I’ll just be upfront about it and say that I adore the Uncharted series. There are plenty of design decisions that I can and do criticize, from overuse of long climbing/platforming sessions that don’t provide much challenge to certain narrative criticisms. But the games are always gorgeous, with amazing set pieces, charming characters, solid gunplay, and memorable moments. I’ve even always enjoyed the multiplayer, often criticized as tacked on. It is among my top franchises. So it should come as no surprise that I wanted to review the mobile tie in puzzle game, Uncharted: Fortune Hunter (Free).
Developed by PlaySpree and published by PlayStation Mobile, you might be missing that Naughty Dog level of polish and shine, but what is here is a very solid game. It has drawn many comparisons to Lara Croft Go ($4.99), and for good reason. Both games are puzzle centric mobile offerings based on action adventure franchises that are basically cousins anyway, what with all the treasure hunting and tomb raiding. Lara Croft and Nathan Drake are like the illegitimate children of Indiana Jones (Hey, there’s an improvement over Shia LaBeouf if I’ve ever heard one) so it’s only fitting. Though I will say that while Lara Croft Go is definitely the superior game, you shouldn’t discount our boy Nate here.
While Lara Croft Go tried to build their puzzles into an actual connected world, Fortune Hunter is happy to come off as more game-like and abstract, with floating tile puzzles suspended over quadrilateral chasms. Not that Go didn’t have some absurd ‘game-y’ sections, but I digress. The idea is to solve the mechanisms that will open a golden X tile containing treasure on each level. You do this by pushing and shooting switches, carrying and pushing blocks, placing and igniting explosive barrels, using pressure plates, and moving magic spotlights, all while avoiding rotating and stationary dart turrets, crumbling tiles, and timed spike tiles.
Like many games of this ilk, the world only moves when you do. So it’s not about reflexes and timing so much as planning. You are rated out of every level by how many moves it takes to complete. Only physically walking around counts as a move. So if you can press a switch, shoot a barrel, or do whatever else while standing in the same spot, it won’t be counted against you. Positioning is key, as you can’t cross your own path in the same move. Completing the level within the move limit nets you a key, which is used to open timed loot boxes from our good pal Sullivan. You can purchase these loot boxes as well as different costumes for Nate tying into other games in the franchise with coins. Coins aren’t the premium currency, though. Mystical Orbs are.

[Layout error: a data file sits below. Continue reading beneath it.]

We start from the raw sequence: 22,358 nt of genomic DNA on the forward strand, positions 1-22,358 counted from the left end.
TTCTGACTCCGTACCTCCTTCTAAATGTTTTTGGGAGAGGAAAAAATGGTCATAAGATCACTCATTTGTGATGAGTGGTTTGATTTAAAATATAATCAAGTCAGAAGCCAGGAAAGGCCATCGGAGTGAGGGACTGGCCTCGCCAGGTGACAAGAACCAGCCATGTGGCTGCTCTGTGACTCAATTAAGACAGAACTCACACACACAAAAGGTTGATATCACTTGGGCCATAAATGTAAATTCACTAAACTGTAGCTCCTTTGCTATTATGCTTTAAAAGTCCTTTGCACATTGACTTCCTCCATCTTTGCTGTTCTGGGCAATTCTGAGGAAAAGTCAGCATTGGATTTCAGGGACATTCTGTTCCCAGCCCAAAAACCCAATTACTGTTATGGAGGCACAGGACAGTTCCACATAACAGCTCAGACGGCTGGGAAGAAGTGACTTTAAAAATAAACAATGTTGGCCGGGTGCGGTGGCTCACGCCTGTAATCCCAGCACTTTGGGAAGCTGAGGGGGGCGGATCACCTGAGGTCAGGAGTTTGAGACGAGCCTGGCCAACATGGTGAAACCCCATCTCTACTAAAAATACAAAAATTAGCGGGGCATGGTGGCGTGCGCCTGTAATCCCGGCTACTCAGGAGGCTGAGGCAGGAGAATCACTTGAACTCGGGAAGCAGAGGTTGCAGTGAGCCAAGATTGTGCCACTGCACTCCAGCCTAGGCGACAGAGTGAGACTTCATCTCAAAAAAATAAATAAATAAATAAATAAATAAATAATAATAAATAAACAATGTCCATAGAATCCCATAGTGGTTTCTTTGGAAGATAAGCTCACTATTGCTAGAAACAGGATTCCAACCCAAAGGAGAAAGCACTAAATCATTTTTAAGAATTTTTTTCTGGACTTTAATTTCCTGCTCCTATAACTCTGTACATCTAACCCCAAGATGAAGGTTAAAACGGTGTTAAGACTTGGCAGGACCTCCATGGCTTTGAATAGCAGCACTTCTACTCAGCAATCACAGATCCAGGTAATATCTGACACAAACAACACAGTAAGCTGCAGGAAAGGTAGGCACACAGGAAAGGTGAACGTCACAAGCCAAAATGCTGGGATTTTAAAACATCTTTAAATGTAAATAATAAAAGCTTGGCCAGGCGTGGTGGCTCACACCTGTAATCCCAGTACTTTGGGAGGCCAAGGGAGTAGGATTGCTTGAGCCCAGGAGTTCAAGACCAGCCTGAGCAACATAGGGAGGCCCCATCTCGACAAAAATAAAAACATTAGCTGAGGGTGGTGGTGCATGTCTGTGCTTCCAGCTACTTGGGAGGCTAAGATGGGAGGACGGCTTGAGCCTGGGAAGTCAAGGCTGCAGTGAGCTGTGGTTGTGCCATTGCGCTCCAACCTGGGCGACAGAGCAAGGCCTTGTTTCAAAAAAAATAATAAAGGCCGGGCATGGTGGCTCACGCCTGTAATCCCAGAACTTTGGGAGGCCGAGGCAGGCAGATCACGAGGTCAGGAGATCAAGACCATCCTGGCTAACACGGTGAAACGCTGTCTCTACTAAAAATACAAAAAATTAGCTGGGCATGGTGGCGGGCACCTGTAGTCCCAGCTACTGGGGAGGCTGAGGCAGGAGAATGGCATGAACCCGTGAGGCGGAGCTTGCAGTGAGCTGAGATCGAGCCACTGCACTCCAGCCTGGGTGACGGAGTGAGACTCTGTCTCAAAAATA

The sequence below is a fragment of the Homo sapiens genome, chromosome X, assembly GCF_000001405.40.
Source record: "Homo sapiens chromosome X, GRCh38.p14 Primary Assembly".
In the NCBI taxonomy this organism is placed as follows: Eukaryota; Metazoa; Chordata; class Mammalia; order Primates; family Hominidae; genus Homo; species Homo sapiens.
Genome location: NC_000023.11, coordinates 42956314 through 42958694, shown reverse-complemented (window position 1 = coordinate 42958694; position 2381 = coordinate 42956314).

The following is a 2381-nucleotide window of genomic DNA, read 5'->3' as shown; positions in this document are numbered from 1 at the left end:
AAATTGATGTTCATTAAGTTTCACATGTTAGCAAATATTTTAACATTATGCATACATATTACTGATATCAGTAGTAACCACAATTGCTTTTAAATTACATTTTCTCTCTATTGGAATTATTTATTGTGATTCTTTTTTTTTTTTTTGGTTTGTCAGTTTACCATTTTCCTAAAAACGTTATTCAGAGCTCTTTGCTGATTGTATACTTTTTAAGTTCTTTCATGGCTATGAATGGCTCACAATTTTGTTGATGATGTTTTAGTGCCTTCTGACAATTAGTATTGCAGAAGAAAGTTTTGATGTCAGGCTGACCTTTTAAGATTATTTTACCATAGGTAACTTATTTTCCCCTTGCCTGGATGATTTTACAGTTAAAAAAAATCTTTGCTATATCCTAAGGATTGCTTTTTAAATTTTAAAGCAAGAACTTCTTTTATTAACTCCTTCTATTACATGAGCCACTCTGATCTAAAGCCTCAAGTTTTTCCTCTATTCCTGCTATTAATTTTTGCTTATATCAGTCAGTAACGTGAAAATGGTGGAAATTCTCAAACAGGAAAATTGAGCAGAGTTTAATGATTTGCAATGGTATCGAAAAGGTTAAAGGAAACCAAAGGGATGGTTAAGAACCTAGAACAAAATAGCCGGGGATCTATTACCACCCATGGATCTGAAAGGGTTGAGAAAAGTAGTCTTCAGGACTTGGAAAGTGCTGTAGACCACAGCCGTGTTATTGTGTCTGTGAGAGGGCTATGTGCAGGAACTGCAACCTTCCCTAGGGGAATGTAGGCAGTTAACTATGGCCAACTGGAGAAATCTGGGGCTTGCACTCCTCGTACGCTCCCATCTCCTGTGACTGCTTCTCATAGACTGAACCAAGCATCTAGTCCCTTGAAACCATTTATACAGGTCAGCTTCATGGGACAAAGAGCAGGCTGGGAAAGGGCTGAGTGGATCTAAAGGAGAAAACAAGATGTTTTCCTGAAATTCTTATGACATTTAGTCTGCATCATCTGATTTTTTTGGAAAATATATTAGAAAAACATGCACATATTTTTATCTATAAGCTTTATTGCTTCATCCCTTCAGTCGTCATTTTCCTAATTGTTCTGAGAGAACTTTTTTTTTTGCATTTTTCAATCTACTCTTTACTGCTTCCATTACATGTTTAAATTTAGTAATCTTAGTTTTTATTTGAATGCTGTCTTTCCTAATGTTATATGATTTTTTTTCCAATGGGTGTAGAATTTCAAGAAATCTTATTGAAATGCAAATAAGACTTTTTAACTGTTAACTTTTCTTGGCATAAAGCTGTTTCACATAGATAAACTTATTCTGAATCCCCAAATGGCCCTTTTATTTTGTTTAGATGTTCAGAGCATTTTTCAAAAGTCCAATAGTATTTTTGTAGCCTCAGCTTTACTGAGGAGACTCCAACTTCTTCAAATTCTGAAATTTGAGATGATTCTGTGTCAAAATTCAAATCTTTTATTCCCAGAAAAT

Uncharted would never be complete without some kind of fantastical or mystical element, so naturally that’s present here with the Orbs. You can use orbs to instantly solve a level if you are absolutely stuck, getting the key and probably any hidden treasure. There are several hidden treasures in the game. You usually won’t be able to get them and also complete the level within the move limit, so expect to play many levels two or three times if you want everything. You can also turn 10 orbs into 5000 coins. The only IAP in the game is for these orbs and for a one dollar treasure map that shows you which levels have hidden treasure. The general value of everything is actually pretty fair, and you will find dozens of orbs randomly throughout the levels and loot boxes as you play naturally, so the IAP is truly optional.
One incentive for using the iAP to get more keys or coins or lootboxes through orbs are the multiplayer rewards. If you have a Playstation 4 and play Uncharted: A Thief’s End, you can redeem various weapon skins, costume pieces, and boosters for the Uncharted 4 multiplayer. Funnily enough, Uncharted 4 seems to push freemium elements even harder than this mobile game does. Interesting reversal there. I will admit right now that I didn’t even start playing Fortune Hunter until the very end of May because I was so enthralled by Uncharted 4 (and also Doom). The reason this review hasn’t been written before now is the sheer quantity of levels. Twice the levels of Lara Croft Go, in fact, clocking in at 200. I have to say that while the quantity of content is very nice, it isn’t always quality. Many levels come off as redundant for sure. I wanted to play at least most of the game before reviewing it, and it was hard to stick with it at times. But I’m not going to complain about all this free content.
Visually, the game is pretty nice. Nathan looks like he took a page from Sonic Boom and their redesign of Knuckles, but he gets the job done. The little jokes and dialogue snippets at the start of each level might test your patience though. Some of the lines are direct references to the actual dialogue of the games, or are at least in the same spirit, but even the good and clever lines will becomes tiresome once you’ve read them a few dozen times. Sound effects from the game are utilized in many ways, and they tried to imbue this game with some of the soul of its parent franchise, but it all feels a bit hollow. The use of Uncharted music is always welcome in my book, though.
In the end, this is a valiant effort from debut developer PlaySpree. There is a lot to love. The environments can look very pretty, eventually making use of darkness and lighting and even heavy weather effects. I actually found the menus and interface remarkably appealing for some reason. And while not all the puzzles are great, several truly are. If you are a fan of Uncharted, this is a must download. If you like puzzle games, this will definitely scratch your itch for a while.